Overall Scientific Quality:  As a minor case study report it lacks scientific depth, but effectovely is intended only to report the occurence of a typical case and to highlight the importance of correct disgnosis, and on these grounds merits attention. 

Presentation, Organization, Clarity:  I think you have some good information. But it is poorly presented. You will have to totally rewrite the manuscript. Make sure that you pay attention to language issues. Whilst I appreciate that the authors first language may not be English, there are many grammatical inaccuracies throughout the manuscript. It makes it very difficult to read and the text does not make sense in places. It is not the role of the reviewer to correct grammatical errors and it does disrupt the reading of the manuscript, which means the reviewers are less likely to give it a favourable review. I would suggest that you liaise with a colleague who is used to publishing in English to check any manuscript prior to submission as for example Tom Lang Communications and Training.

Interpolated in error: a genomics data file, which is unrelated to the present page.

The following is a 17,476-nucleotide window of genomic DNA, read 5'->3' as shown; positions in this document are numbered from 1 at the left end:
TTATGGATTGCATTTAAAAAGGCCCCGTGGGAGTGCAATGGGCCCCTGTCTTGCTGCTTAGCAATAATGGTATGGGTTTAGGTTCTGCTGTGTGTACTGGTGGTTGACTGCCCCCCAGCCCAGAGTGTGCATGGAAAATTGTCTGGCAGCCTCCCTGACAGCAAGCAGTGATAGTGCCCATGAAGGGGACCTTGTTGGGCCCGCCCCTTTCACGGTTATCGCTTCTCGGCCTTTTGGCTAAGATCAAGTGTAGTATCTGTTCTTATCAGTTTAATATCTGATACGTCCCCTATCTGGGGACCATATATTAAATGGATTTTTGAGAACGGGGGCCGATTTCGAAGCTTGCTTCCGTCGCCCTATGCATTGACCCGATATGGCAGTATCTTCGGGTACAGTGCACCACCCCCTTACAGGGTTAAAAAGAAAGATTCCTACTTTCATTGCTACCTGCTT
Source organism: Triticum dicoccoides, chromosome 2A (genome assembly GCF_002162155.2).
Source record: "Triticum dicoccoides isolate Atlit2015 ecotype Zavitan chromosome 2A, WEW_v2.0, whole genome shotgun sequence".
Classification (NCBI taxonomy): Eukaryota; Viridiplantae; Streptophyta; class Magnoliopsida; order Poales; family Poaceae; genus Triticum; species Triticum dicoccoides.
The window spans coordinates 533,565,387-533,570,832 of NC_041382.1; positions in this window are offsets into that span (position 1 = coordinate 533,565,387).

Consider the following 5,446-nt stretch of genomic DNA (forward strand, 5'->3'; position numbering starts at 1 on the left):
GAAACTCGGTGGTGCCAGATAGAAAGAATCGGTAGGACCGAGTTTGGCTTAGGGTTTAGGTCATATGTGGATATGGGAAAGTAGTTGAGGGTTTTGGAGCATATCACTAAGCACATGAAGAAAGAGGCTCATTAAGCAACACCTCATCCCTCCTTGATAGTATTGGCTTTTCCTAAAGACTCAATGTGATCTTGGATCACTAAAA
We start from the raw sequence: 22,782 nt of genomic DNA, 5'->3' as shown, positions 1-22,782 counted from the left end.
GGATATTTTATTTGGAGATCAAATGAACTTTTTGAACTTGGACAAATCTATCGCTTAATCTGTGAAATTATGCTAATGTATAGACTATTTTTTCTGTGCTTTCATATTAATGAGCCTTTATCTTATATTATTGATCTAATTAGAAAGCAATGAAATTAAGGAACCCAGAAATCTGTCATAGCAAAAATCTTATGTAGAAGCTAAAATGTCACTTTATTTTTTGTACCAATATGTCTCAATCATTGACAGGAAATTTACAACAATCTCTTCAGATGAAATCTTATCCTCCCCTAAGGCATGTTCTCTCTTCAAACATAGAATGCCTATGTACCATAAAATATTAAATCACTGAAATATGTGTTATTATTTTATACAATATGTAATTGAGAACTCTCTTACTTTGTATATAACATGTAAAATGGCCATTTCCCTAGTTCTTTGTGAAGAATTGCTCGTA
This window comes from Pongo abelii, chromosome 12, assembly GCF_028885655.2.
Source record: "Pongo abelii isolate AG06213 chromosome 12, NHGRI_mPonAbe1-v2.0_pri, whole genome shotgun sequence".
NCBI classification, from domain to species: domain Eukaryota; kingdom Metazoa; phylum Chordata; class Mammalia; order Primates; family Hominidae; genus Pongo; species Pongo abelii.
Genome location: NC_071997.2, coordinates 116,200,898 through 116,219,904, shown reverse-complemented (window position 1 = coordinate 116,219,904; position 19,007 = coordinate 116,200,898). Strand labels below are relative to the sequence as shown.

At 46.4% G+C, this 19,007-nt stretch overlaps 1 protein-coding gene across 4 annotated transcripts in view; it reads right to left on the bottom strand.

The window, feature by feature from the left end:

Correctly References Previous Relevant Work:  It appears to reference prior work succinctly and accurately. 

Importance/Interest: Although marked by its brevity, the content is of interest, particularly to clinicians such as neurologist  who examine headache a great deal of the time, and physiotherpists  who may need to be aware of the variant forms of this illnes.  

OVERALL ASSESSMENT: (Please check statement that most clearly applies)

Some important information; needs major change; low priority


Author Response

REVIEWER 1

 Originality:  This is a very short paper, providing a minimum of information about a case study, and constitutes a very minor contribution to the literature. 

 The introduction section did not provide a clear rationale for carrying out the study (for example, why is your research question important? What gap in the literature is the study addressing?). I suggest to describe in this section only with the information related with the state of art related with endogenous neurostimulation and physiotherapy in cluster headache.